Information technology has quickly become an essential component in many facets of our personal and professional lives. It’s so ubiquitous that you could forget just how much we rely on it. From online shopping, social media, dating, and transportation, to meeting planning, fitness tracking, and healthcare, technology is constantly redefining how we look at our lives and the world around us. The problem is, as technology’s omnipresent influence on society continues to grow, federal legislation has shown an inability to keep up.
For instance, as of last year, the Health Insurance Portability and Accountability Act of 1996—a law created to protect the confidentiality and security of healthcare records—failed to account for advancements in healthcare tracking and record distribution. One of the results, among many, has been a gap in regulatory coverage of paternity tests, fitness trackers, and health apps. In multiple instances, this has contributed to unregulated cracks in healthcare privacy, including one in which the results of thousands of paternity tests were made publicly accessible.
Or, to take an example with more widespread repercussions, consider the potential that a news outlet like Facebook has to influence an election with selective censorship. The US Senate Commerce Committee has inquired into Facebook’s methodology for selecting trending topics, amidst allegations that it “routinely suppressed or blacklisted topics of interest to conservatives.” The company may not create news itself, but perhaps never in our history have we had to account for a singular “news curator” with the power over content distribution that Facebook currently has. It wouldn’t be possible without the role that technology has in our lives.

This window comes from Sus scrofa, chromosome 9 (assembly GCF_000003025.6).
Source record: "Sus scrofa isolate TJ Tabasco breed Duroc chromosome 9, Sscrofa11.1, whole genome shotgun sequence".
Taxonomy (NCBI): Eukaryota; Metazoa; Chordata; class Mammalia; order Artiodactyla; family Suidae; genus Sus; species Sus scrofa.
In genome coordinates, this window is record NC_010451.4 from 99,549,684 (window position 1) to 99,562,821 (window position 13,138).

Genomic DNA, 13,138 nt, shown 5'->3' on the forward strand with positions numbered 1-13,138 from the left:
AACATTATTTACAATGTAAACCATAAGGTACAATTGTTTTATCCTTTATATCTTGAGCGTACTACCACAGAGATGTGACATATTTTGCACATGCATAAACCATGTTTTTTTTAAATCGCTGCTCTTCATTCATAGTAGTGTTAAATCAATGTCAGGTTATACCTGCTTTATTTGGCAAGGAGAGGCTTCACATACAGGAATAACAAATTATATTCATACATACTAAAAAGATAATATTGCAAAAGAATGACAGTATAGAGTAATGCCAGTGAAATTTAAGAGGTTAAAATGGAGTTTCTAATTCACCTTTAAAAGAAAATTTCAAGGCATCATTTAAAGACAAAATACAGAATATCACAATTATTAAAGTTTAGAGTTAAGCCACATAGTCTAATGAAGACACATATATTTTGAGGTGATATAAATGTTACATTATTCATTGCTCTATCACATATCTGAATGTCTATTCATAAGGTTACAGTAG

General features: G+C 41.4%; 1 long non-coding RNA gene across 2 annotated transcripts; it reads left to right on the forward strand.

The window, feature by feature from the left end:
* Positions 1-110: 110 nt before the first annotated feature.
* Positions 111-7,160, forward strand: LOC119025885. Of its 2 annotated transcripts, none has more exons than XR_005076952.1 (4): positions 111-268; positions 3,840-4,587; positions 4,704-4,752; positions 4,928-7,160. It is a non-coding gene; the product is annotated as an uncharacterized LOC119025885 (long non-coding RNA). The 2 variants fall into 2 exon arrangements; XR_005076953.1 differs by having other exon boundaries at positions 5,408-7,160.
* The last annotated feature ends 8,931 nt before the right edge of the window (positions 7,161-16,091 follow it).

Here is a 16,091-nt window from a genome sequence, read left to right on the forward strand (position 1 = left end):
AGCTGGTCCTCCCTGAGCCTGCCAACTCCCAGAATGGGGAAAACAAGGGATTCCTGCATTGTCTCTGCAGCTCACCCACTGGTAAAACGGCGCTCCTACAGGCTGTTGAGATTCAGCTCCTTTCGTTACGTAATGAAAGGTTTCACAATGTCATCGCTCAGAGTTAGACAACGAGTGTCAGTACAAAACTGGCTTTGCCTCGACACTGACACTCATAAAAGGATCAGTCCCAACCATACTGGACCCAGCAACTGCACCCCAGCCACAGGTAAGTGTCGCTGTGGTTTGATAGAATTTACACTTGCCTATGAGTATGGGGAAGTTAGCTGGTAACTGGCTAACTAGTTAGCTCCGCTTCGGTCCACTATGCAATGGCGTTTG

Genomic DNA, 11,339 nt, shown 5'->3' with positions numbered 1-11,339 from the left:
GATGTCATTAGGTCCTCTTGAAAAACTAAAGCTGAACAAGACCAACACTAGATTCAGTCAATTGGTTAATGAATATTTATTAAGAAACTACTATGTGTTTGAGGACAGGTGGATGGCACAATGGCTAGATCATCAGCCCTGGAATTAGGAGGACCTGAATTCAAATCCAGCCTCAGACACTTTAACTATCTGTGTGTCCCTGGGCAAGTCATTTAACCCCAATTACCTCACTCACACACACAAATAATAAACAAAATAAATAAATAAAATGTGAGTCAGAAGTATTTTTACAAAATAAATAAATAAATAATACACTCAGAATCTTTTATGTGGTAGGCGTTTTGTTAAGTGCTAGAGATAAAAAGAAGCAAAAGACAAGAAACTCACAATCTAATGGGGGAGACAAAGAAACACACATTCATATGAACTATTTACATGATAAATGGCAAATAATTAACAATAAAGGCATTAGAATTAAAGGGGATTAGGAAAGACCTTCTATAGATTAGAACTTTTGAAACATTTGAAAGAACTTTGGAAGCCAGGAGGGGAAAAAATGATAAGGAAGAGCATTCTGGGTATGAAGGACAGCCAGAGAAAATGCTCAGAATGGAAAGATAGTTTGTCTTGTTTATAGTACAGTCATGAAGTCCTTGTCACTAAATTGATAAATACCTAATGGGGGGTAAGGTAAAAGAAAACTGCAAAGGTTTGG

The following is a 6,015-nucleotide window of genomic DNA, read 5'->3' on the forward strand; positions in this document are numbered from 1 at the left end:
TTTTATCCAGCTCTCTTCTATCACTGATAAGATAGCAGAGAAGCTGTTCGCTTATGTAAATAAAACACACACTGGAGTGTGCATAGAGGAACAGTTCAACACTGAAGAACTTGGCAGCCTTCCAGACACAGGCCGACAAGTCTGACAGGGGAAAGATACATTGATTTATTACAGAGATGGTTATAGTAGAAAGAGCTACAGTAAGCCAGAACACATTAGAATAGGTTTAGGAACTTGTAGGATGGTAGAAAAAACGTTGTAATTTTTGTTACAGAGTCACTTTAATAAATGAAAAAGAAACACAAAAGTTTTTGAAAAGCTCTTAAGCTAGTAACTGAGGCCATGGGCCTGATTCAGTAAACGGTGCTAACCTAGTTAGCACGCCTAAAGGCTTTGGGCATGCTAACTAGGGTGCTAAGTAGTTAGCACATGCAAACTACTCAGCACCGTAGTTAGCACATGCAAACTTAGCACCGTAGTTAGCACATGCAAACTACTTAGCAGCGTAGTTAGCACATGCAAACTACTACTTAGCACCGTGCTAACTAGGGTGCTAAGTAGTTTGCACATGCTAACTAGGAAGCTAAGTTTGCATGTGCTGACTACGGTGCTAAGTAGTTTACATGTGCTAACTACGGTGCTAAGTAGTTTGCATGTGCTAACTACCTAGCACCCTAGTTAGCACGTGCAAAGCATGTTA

It’s hard to nail down exactly how government should respond to instances such as Facebook’s unexpected transformation into essentially the one-stop news shop. One could argue that a company has a right to distribute whichever news they see fit, but this may be a notion we have to rethink as our exposure to political opinions becomes increasingly moderated by a handful of tech companies. Practically speaking, it’s unlikely that new legislation will be introduced as a result of Facebook’s role in the election, and besides, with the rate technology is advancing, by next election the landscape of social media and content distribution might very well be entirely different.
This is what makes things so tricky: It’s extremely difficult for legislation to quickly adapt to new technologies—let alone anticipate how we will interact with technology years down the road. This is unsurprising, and frankly understandable to some degree considering technological progress is exponential, with new developments inherently unpredictable, while legislative processes are intended to be deliberate and meticulous, designed with checks and balances to moderate momentum.
It could also be that government’s failure to adapt to new technologies is due to the players rather than the rules. Congress in particular has shown an inability to acclimate to advancements in technology, and an unwillingness to listen to experts. In either case, with such high stakes, it might be time we ask how government can get up to speed, and better accommodate the constant advancements in tech.